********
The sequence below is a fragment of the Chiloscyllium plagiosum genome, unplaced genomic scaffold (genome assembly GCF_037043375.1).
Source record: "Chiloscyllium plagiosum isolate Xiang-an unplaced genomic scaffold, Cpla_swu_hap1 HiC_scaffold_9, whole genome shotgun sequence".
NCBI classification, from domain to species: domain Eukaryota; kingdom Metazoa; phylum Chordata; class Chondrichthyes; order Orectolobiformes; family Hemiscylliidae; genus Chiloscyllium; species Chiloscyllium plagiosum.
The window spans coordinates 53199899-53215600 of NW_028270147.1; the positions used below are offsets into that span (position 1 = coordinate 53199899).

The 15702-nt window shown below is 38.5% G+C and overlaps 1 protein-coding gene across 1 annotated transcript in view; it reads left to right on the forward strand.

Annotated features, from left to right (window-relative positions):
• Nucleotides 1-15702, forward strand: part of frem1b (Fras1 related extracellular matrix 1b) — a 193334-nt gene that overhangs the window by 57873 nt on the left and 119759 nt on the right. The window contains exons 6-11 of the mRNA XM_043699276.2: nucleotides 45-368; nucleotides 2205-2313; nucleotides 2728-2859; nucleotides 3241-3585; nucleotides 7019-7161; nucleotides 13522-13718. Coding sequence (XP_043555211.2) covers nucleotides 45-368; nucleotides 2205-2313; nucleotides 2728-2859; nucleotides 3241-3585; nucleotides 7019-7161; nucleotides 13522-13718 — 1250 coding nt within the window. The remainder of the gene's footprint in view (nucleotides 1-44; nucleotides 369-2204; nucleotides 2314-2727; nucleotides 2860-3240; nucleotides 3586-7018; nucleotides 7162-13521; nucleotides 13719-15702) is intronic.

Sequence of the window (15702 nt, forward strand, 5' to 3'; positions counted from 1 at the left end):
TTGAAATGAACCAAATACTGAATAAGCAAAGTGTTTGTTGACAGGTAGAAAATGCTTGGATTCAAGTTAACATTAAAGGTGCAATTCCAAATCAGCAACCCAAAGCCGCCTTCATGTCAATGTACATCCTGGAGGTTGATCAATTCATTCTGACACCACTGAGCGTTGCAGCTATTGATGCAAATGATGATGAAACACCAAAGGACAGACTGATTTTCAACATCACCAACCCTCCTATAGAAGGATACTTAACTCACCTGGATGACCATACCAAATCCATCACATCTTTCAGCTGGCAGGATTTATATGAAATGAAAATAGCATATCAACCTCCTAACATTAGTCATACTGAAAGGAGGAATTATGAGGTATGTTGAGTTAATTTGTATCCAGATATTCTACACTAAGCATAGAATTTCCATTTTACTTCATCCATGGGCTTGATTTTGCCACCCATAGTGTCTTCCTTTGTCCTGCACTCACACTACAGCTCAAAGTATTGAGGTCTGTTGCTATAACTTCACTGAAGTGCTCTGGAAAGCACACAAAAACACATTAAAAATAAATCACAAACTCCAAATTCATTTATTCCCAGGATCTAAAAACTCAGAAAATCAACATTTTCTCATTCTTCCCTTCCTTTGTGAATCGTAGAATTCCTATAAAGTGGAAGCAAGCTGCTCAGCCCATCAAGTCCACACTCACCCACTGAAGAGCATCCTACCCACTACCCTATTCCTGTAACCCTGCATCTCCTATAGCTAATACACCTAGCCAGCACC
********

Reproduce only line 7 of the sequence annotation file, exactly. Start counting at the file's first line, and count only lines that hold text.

• Nucleotides 1-15702, forward strand: part of frem1b (Fras1 related extracellular matrix 1b) — a 193334-nt gene that overhangs the window by 57873 nt on the left and 119759 nt on the right. The window contains exons 6-11 of the mRNA XM_043699276.2: nucleotides 45-368; nucleotides 2205-2313; nucleotides 2728-2859; nucleotides 3241-3585; nucleotides 7019-7161; nucleotides 13522-13718. Coding sequence (XP_043555211.2) covers nucleotides 45-368; nucleotides 2205-2313; nucleotides 2728-2859; nucleotides 3241-3585; nucleotides 7019-7161; nucleotides 13522-13718 — 1250 coding nt within the window. The remainder of the gene's footprint in view (nucleotides 1-44; nucleotides 369-2204; nucleotides 2314-2727; nucleotides 2860-3240; nucleotides 3586-7018; nucleotides 7162-13521; nucleotides 13719-15702) is intronic.